‘Live burn’ demonstrations on campus show dangers of fire firsthand

By Brooklin Byrd,
Asst. Life Editor

If the “live burn” demonstrations that took place at Union earlier this month are any indication of how quickly fires spread in enclosed spaces, installation of a sprinkler system could save an entire home or building from a fiery demise.

Students and faculty gathered around the future site of the Union University library Nov. 1-2 to watch the demonstrations held by the Jackson Fire Department as part of the Tennessee Emergency Preparedness Summit.

First responders from several regions of Tennessee participated.

The demonstrations were meant to show how dangerous fires are and how quickly they spread.

Capt. David Dorris of the Jackson Fire Department explained that the materials used to build the structures are similar to those used in most buildings.

“Standard two-by-four walls, sheet rock on the inside,” Dorris said. “No extra fuel; we have a trash can in the corner with nothing but cardboard and paper in it that we light to start the fire and let it grow naturally.”

The conference is held to encourage safety habits in cases of emergency, and the live burn demonstrations, in particular, encouraged people to install smoke alarms and consider the installation of sprinklers in their homes, offices, and other important places.

“This is the fun part of fighting fires — showing people what could happen if appropriate safety measures are not taken …” one fire instructor said.

The demonstration involved the firefighters simulating two typical wastebasket fires, both in an 8-foot by 8-foot structure constructed similarly to typical homes and buildings.

However, one fire was set in a structure furnished with a sprinkler, which released water at a rate of 16 to 18 gallons per minute, which is average flow for residential sprinklers.

The other fire was set in a structure without a sprinkler. One minute and eight seconds after the fire was lit in the room with the sprinkler, the sprinkler system was activated, and the fire was quickly put out before it could damage the structural integrity of the assembled building.

The fire in the structure without the sprinklers quickly burned out of control and began to consume the furniture in the room. By the time the firefighters put out the fire, the roof of the structure was alight, and the room had turned into an inferno.

Captain Terresia Reasons, fire inspector and arson investigator with the Jackson Fire Department, said the rooms were fabricated for use during Fire Prevention Week, but they can also be used for events such as the one that took place on campus.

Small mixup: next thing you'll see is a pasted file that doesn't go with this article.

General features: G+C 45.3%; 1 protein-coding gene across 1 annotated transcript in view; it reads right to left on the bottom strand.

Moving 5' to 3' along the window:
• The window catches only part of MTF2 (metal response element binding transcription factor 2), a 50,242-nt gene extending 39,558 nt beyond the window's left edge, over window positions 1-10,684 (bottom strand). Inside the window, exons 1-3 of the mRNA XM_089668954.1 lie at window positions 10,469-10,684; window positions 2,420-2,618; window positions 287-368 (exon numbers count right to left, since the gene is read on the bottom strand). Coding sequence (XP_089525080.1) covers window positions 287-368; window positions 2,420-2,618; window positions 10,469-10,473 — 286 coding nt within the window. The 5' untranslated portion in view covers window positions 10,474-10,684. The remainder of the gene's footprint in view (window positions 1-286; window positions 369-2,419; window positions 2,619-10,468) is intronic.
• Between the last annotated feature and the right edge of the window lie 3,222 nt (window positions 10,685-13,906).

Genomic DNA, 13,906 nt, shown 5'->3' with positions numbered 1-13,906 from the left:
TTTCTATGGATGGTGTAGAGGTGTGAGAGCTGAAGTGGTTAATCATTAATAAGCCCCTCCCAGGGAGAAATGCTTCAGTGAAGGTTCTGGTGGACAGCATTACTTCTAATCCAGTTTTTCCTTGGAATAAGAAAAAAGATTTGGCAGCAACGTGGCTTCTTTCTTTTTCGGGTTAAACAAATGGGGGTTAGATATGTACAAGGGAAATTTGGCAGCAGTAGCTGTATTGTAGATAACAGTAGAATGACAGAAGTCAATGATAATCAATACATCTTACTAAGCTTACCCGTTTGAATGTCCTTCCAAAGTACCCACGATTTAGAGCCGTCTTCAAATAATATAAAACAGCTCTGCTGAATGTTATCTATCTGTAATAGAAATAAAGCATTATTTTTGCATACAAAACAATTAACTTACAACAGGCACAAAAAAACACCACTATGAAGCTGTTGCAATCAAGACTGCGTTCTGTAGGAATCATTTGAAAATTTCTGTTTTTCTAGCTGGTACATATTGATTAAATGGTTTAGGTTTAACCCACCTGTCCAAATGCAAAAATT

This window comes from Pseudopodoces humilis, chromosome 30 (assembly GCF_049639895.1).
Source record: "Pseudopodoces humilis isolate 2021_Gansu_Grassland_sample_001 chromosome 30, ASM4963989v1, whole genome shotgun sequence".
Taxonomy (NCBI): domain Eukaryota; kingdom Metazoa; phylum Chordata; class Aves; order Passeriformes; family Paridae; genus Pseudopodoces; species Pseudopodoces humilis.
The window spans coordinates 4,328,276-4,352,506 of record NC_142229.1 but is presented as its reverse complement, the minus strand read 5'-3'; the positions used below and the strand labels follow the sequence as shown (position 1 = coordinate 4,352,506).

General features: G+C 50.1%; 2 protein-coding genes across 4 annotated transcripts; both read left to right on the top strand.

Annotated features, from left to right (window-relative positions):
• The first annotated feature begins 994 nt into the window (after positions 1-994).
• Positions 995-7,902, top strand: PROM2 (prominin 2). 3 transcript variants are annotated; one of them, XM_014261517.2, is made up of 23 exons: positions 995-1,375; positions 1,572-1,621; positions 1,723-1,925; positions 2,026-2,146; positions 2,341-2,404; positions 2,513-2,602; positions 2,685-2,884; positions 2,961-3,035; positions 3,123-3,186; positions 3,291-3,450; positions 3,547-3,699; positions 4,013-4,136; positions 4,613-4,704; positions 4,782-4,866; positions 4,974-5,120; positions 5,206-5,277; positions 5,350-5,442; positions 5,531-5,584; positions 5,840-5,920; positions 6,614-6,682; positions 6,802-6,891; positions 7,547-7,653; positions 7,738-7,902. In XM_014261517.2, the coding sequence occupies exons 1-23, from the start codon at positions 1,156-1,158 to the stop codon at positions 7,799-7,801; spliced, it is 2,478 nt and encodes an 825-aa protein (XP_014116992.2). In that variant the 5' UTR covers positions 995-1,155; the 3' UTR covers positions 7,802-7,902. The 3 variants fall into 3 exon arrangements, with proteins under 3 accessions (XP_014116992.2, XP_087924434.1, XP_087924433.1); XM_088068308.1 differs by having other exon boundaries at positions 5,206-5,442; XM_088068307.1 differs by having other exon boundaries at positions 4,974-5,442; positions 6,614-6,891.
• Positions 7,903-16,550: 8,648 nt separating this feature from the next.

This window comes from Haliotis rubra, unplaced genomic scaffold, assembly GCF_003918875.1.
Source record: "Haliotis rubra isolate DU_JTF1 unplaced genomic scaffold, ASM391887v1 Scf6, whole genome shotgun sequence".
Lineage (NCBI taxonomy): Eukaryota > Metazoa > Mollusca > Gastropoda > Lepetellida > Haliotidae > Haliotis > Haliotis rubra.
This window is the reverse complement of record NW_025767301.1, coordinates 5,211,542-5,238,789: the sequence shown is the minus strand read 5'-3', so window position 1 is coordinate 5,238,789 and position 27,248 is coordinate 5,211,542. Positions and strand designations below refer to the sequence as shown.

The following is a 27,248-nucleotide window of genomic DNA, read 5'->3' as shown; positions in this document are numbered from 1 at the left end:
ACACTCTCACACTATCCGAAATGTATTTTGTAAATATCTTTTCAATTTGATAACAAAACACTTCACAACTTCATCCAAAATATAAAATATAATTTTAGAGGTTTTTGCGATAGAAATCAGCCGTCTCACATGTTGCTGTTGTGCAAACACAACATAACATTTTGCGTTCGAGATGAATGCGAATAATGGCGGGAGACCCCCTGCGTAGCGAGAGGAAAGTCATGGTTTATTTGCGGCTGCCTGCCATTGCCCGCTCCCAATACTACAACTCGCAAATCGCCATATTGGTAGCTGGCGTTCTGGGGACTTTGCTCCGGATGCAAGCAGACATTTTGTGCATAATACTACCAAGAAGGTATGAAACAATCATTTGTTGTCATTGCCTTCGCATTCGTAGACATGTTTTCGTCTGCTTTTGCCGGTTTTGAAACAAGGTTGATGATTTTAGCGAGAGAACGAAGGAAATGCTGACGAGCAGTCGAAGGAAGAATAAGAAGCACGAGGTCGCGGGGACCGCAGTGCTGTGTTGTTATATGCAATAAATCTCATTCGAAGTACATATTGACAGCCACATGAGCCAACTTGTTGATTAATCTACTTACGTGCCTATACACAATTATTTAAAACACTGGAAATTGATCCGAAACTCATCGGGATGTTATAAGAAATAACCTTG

Reasons said wastebasket fires are common in her line of work and stressed the importance of smoke detectors.

“People will dump their ash trays; after people go to bed they’ll dump them, and then it’ll sit there and smolder until it catches the furniture or curtains on fire,” Reasons said. “It would intensify to the point that the heat would build up (you heard the smoke detectors), and that’s why it’s so crucial to have smoke detectors in your dorm or home. It’s so you get the early warning.”

Carl Alexander explained how the sprinkler system works.

“There’s the disc that covers these things, covers these residential sprinkler heads. If you look up in there you can see it’s recessed into the ceiling,” Alexander said. “[The disc] goes over it, so you don’t have the big, ugly sprinkler head hanging down. These soldered pieces you see will turn loose at 135 degrees, and they fall to the floor, and the sprinkler head will pop at 155.

“It’s got a little glass tube that holds the stopper in the sprinkler, and when it reaches a boiling point of 155, it disappears.”

Then the water is released in a circle with a span of 6 feet.

Reasons explained that for maximum efficiency, the sprinkler heads that detect the heat will be activated rather than an entire row or building of sprinklers.

Reasons hopes people will realize that “sprinkler systems are the way to go” in regard to fire prevention in new buildings and existing structures, she said.

“Make sure you have the smoke detectors with the sprinkler heads … The main thing is watch when you go on vacation,” Reasons said. “Make sure that you’re staying in a sprinkled hotel because … you’re going to get wet, but you’re going to get out.”

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The Cardinal & Cream is a student publication of Union University in Jackson, Tennessee. Our staff ranges from freshmen to seniors and includes a variety of majors — including journalism, public relations, advertising, marketing, digital media studies, graphic design and art majors.